This is a sorrowful state of affairs, indeed; receiving a letter from a gifted man asking to be returned to invisibility, asking to be "purged" from my web site, to be disassociated from his lifelong passion, in order to have a chance to make a living; in order to survive in a world where religious freedom is "protected." From now on, he must lead a double life, and hide his secret past from the world, like those fugitives from the law who flee to another city and change their name. Meanwhile, the First Amendment stands guard, mighty and useless in his case, like a Maginot Line of justice easily outflanked by a thousand transgressions too subtle to awaken it. What can I do, under the circumstances, but help this man as he wishes, and do my part to erase his beautiful jugular vein from the Internet? Nothing more, except to send him my prayers; and to counsel all of us who share his beliefs to commit ourselves, more than ever, to standing together in support of each other and our right to walk on our true spiritual path, not in fear, in the middle of the night, but proudly and openly in the light of day. (July 2007)

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Native Americans And Nazis

I was recently asked why so many Native Americans have an esoteric connection with Nazi Germany. First of all, I am not sure that this is true, I have encountered no statistically valid past-life surveys of Native Americans to indicate that there is, in fact, such a connection. I am only aware of isolated cases, which include several modern-day Native Americans who believe they lived previous lives in Nazi Germany. I have also met several Caucasians who believe they lived past lives as Native Americans, who also believe they were Germans during the time of Hitler.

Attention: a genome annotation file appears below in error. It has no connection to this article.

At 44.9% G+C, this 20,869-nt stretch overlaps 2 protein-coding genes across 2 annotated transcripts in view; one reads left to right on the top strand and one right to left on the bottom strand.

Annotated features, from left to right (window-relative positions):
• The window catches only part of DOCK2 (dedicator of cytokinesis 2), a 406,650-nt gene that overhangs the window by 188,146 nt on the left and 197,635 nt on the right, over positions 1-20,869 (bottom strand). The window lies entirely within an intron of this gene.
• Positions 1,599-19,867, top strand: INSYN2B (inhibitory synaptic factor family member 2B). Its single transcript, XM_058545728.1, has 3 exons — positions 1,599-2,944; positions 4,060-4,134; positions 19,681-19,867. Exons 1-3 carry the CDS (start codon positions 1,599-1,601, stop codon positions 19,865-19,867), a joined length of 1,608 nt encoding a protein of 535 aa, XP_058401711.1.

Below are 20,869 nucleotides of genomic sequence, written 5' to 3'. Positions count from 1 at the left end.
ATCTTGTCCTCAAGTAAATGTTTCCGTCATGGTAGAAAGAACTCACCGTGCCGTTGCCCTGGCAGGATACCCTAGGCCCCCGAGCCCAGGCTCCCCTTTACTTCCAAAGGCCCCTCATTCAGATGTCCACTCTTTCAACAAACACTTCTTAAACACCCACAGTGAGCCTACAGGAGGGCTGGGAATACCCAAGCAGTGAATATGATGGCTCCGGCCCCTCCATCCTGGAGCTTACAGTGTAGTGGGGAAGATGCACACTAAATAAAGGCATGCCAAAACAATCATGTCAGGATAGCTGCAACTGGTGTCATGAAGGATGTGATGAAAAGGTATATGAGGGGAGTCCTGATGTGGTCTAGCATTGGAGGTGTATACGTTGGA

Since this phenomenon may be isolated to a small number of individuals, there is no use to build a grand theory about it. However, regarding those individuals who have had the experience, the following can be said:

On the occult level, there may be a peculiar and strong affinity between Germans and Native Americans. Recently, the New York Times published an article, "In Germany, Wild for Winnetou" [1], chronicling the success of a series of novels featuring a Native American protagonist which was written by Karl May (1842-1912). These books, revolving around the adventures of "Winnetou", a fictional Apache chief, and "Old Shatterhand", his German immigrant/frontier friend, brought the romance of the "Wild West" to German audiences well before the age of Hitler. German readers were drawn to the adventures by their own love of nature; and by their sense of identification with noble, proud warriors resisting the advance of a civilization determined to sweep them to the side (the heroism of the doomed). After World War I, the appeal of the books deepened, for Germany, with its proud warrior tradition, felt itself oppressed by the victors of that war, who occupied important swaths of its territory, such as the Ruhr Valley, and demanded crushing reparations for a conflict in which all bore equal blame. When the Nazi movement began, it sought to tap into Germanyís mythic folklore to find virile heroes and role-models from before the days of the invading civilizations, heroes such as Siegfried, subsequently glorified by the operas of Wagner, and liberated from the self-crippling tendencies of the Western cultural conscience by the philosophy of Nietzsche. Into this fertile, turbulent mix, as part of the package of the "return to the primitive" Ė the fusion of civilizationís industrial and military assets with the "spirit of the barbarian", which was to become the hallmark of the new German soul Ė was added the fiction of Karl May. The adventures of Winnetou were virtually adopted as one more source of Volkisch power. The Apaches were embraced as German; their war against American civilization was taken to parallel Germanyís struggle not to be ingested by the "international culture" of the British, French, and Americans.